The books by Stanley's men and fellow explorers give a whole different perspective on the Emin Pasha Relief and other African expeditions.
In addition to the men listed below, Robert Henry Nelson (1853 - 1892), William Bonny (1842 - 1899) and William Hoffman (1867 - c.1940) also went on the Emin Pasha Relief Expedition. Nelson had served in the India Army cavalry, Bonney was a sergeant in the Army medical department, so became an assistant medic on the Expedition. Hoffman, a young German associate of Stanley's became his personal servant. None of these three men appear to have written or published works about their Expedition experiences.
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Edmund Musgrave Barttelot 1859 - 1888) was a British Army officer who volunteered for Henry Morton Stanley's Emin Pasha Relief Expedition. As Stanley's second in command he was leader of the Rear Column which was left in the jungle by the Aruwimi River to wait for more porters to be brought by the Arab slave trader Tippu Tib while Stanley marched on to reach Emin as soon as possible. During his absence, the Rear Column descended into confusion. Barttelot was unable to maintain discipline and was eventually killed by an African. Stanley blamed Barttelot and his fellow-officers for the failure of the Rear Column.
The Life Of Edmund Musgrave Barttelot, Captain And Brevet-Major Royal Fusiliers, Commander Of The Rear Column Of The Emin Pasha Relief Expedition: Being An Account Of His Services For The Relief Of Kandahar, Of Gordon, And Of Emin From His Letters And Diary by Edmund Musgrave Barttelot & edited Sir Walter George Barttelot (1890). Sir Walter George Barttelot edited the diaries of his brother in an effort to defend his reputation and added some biting comments on Stanley's behaviour. Free eBook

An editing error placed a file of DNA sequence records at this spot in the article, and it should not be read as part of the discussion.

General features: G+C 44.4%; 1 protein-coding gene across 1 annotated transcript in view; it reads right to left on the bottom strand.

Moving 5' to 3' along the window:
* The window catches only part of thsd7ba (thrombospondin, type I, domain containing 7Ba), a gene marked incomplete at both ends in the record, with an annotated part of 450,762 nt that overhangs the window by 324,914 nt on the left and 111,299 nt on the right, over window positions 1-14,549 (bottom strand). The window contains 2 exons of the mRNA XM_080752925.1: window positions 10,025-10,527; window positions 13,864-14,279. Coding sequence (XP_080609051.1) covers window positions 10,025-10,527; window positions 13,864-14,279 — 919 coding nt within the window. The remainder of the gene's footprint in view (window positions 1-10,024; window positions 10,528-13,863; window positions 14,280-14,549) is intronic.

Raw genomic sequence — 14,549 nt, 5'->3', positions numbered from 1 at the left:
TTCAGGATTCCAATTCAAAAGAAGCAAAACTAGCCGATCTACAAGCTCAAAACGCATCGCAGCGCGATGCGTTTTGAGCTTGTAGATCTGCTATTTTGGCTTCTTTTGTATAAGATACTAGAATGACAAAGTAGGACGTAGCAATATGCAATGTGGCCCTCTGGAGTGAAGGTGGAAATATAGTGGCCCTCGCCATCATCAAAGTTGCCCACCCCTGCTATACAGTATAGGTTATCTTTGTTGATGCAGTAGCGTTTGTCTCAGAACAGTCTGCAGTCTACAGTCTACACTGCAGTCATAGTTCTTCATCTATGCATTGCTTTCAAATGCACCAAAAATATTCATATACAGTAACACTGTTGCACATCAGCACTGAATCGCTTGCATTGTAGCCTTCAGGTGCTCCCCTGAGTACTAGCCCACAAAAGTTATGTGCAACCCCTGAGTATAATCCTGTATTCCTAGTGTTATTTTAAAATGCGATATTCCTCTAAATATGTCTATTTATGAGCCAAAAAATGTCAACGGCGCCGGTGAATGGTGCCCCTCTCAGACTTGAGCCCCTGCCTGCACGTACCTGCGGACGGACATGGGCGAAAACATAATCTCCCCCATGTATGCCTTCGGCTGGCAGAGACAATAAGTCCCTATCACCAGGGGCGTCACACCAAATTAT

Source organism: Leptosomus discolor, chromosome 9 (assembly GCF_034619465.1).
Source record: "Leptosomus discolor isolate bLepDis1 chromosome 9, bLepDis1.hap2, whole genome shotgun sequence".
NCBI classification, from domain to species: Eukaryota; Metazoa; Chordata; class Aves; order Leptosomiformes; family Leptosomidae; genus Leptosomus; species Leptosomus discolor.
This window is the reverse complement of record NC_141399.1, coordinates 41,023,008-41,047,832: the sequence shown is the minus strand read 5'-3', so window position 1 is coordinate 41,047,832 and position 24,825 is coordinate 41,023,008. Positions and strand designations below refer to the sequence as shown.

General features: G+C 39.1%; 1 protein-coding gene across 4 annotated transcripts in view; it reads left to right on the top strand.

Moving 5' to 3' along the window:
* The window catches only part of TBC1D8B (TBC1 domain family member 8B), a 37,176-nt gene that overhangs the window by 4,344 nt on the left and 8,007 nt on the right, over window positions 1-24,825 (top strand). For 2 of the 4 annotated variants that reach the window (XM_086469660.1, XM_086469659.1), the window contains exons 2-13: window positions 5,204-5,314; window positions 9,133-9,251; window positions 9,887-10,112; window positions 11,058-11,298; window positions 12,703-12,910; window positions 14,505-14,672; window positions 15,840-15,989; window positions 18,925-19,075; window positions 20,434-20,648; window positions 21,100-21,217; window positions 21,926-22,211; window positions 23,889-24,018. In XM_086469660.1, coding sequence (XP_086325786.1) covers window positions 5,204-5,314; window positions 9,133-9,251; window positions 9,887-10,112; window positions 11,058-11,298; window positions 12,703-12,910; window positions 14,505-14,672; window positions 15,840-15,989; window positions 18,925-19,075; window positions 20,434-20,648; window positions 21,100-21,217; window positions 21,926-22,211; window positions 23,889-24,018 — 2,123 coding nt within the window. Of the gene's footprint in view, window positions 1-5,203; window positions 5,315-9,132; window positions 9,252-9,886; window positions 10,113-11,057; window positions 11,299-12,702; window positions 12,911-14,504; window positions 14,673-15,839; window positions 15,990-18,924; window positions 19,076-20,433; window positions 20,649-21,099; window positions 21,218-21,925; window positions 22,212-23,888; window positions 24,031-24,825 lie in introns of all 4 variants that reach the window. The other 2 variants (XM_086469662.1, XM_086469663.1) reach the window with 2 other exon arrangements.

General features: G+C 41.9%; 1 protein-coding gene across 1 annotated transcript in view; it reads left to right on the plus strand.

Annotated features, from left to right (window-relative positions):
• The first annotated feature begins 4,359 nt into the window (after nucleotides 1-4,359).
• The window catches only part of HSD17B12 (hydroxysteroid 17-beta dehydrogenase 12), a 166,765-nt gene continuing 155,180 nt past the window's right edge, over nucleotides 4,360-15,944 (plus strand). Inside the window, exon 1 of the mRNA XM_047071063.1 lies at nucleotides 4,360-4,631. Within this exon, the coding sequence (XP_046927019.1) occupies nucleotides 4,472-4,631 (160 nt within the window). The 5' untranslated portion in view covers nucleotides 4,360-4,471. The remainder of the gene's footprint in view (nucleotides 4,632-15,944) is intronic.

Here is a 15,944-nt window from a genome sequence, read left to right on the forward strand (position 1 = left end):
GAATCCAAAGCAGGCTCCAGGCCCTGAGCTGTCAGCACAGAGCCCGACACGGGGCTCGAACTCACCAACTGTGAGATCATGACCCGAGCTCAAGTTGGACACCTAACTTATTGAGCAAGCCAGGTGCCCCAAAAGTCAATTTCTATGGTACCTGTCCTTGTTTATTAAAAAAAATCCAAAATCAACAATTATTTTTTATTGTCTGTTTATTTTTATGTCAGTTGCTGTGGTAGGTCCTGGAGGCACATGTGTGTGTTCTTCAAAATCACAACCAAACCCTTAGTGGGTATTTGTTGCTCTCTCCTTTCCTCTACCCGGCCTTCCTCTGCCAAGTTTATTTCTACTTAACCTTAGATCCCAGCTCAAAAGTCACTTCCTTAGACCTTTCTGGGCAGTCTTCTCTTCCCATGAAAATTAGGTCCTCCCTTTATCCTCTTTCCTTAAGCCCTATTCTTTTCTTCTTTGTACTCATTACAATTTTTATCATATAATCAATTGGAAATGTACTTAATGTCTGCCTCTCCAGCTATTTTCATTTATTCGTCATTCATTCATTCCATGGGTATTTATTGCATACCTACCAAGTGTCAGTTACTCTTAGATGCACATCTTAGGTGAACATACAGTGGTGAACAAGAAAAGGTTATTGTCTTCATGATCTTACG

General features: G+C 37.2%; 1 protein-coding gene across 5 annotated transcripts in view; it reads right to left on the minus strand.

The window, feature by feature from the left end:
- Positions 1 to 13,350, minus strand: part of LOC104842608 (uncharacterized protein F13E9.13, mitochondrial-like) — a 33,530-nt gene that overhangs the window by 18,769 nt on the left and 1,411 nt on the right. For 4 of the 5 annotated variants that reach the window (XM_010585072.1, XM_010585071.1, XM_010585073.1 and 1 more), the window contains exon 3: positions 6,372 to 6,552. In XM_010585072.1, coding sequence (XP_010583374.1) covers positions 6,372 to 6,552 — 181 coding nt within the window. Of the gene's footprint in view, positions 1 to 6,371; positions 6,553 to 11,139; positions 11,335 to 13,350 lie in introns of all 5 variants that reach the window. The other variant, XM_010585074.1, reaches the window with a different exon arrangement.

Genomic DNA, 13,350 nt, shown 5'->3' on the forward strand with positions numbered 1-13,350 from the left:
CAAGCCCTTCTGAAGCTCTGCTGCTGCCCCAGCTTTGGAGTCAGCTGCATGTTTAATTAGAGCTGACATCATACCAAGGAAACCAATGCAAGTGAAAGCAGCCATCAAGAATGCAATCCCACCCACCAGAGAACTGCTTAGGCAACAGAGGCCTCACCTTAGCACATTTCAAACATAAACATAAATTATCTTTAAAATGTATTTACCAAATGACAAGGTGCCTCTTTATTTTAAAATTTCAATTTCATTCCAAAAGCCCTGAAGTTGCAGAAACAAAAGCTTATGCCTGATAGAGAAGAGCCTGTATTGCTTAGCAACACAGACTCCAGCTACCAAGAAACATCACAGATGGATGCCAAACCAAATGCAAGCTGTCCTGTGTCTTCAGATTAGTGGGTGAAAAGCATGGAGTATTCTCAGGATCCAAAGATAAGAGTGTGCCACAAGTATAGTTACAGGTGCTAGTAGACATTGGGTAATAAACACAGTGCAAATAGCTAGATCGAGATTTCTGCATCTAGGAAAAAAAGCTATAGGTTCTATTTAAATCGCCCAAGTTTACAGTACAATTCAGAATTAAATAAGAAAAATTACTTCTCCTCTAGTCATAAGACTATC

James Sligo Jameson (1856 -1888) was a Scottish born big game hunter, naturalist and artist from Irish whiskey distillery family. He joined the Emin Pasha Relief Expedition as 'Expedition Naturalist' and in 1887 he was left as second in command of the rear-column under Barttelot. He died of a fever after arriving back in Bangala and is buried on an island in the Congo.
Story Of The Rear Column Of The Emin Pasha Relief Expedition by James S Jameson (1890) was edited from his letters and diaries by his wife, Ethel Jameson. The work includes an account of Jameson's supposed purchase of a ten year old girl so as to witness her death and subsequent consumption by cannibals. The story was corroborated by William Bonny, the rear column's medic, and believed by Stanley, who denounced Jameson in letters to the Times. Jameson recounts the event as a horrified bystander as opposed to an instigator. Free eBook
Arthur Jeremy Mounteney Jephson (1859 - 1908) was a young adventurer and African explorer, who paid to accompany Henry Morton Stanley on the Emin Pasha Relief Expedition in 1887 to 1889.
Emin Pasha And The Rebellion At The Equator: A Story Of Nine Months' Experiences In The Last Of The Soudan Provinces by Arthur J M Jephson (1890). The author accompanied Stanley on his expedition to rescue Emin Pasha, the German-born Eduard Schnitzer, who had succeeded Gordon as governor of Equatoria in Southern Soudan but in 1885 had been caught up in the Mahdist uprising. Stanley revised and collaborated on the writing of this book. Free eBook
The Diary of A J Mounteney Jephson: Emin Pasha Relief Expedition 1887-1889 by Arthur J M Jephson (Edited by Dorothy Middleton) (1969) is a transcript of Jephson's diary from the expedition and was published half a century after his death. It provides a valuable and disturbing record of the late Victorian African expeditions, of which this expedition was to be the last.
Stories Told In An African Forest: By Grown-up Children Of Africa by Arthur J M Jephson (1893) are sketches mostly "taken from some of the common Zanzibar stories such as are told by the men in almost every African caravan". Free eBook
Surgeon-Major Thomas Heazle Parke (1857 - 1893) was an Irish surgeon and author. He served in Africa in the Royal Army Medical Corps and went on the Nile expedition to rescue Gordon in 1884. In 1887 he became the Chief Medical Officer on the Stanley expedition to relieve Emin Pasha. He was actually proven to be the first European to see the Mountains of the Moon even though Stanley claimed the honour.